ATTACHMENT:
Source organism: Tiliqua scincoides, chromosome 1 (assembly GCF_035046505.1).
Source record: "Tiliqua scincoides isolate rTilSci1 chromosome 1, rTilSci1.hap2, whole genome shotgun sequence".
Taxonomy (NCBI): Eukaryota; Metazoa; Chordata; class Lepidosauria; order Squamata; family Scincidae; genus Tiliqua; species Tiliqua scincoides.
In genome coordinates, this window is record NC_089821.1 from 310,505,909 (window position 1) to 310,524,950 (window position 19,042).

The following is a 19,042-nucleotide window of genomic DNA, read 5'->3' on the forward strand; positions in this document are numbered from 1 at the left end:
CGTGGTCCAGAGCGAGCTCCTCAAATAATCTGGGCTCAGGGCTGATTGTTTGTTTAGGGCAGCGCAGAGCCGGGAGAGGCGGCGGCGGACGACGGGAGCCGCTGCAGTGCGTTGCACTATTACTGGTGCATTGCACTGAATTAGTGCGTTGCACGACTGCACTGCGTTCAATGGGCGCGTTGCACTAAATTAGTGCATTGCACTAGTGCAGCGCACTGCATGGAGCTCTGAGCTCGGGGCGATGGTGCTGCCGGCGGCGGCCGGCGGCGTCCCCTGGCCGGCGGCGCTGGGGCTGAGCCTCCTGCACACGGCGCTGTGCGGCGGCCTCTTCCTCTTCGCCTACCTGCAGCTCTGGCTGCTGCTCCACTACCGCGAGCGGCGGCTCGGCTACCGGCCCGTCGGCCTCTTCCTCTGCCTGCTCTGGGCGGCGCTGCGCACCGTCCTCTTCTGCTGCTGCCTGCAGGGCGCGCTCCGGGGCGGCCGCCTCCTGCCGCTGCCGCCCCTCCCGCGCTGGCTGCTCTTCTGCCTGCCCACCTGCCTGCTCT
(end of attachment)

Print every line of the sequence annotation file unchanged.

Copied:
Source organism: Tiliqua scincoides, chromosome 1 (assembly GCF_035046505.1).
Source record: "Tiliqua scincoides isolate rTilSci1 chromosome 1, rTilSci1.hap2, whole genome shotgun sequence".
Taxonomy (NCBI): Eukaryota; Metazoa; Chordata; class Lepidosauria; order Squamata; family Scincidae; genus Tiliqua; species Tiliqua scincoides.
In genome coordinates, this window is record NC_089821.1 from 310,505,909 (window position 1) to 310,524,950 (window position 19,042).

The following is a 19,042-nucleotide window of genomic DNA, read 5'->3' on the forward strand; positions in this document are numbered from 1 at the left end:
CGTGGTCCAGAGCGAGCTCCTCAAATAATCTGGGCTCAGGGCTGATTGTTTGTTTAGGGCAGCGCAGAGCCGGGAGAGGCGGCGGCGGACGACGGGAGCCGCTGCAGTGCGTTGCACTATTACTGGTGCATTGCACTGAATTAGTGCGTTGCACGACTGCACTGCGTTCAATGGGCGCGTTGCACTAAATTAGTGCATTGCACTAGTGCAGCGCACTGCATGGAGCTCTGAGCTCGGGGCGATGGTGCTGCCGGCGGCGGCCGGCGGCGTCCCCTGGCCGGCGGCGCTGGGGCTGAGCCTCCTGCACACGGCGCTGTGCGGCGGCCTCTTCCTCTTCGCCTACCTGCAGCTCTGGCTGCTGCTCCACTACCGCGAGCGGCGGCTCGGCTACCGGCCCGTCGGCCTCTTCCTCTGCCTGCTCTGGGCGGCGCTGCGCACCGTCCTCTTCTGCTGCTGCCTGCAGGGCGCGCTCCGGGGCGGCCGCCTCCTGCCGCTGCCGCCCCTCCCGCGCTGGCTGCTCTTCTGCCTGCCCACCTGCCTGCTCT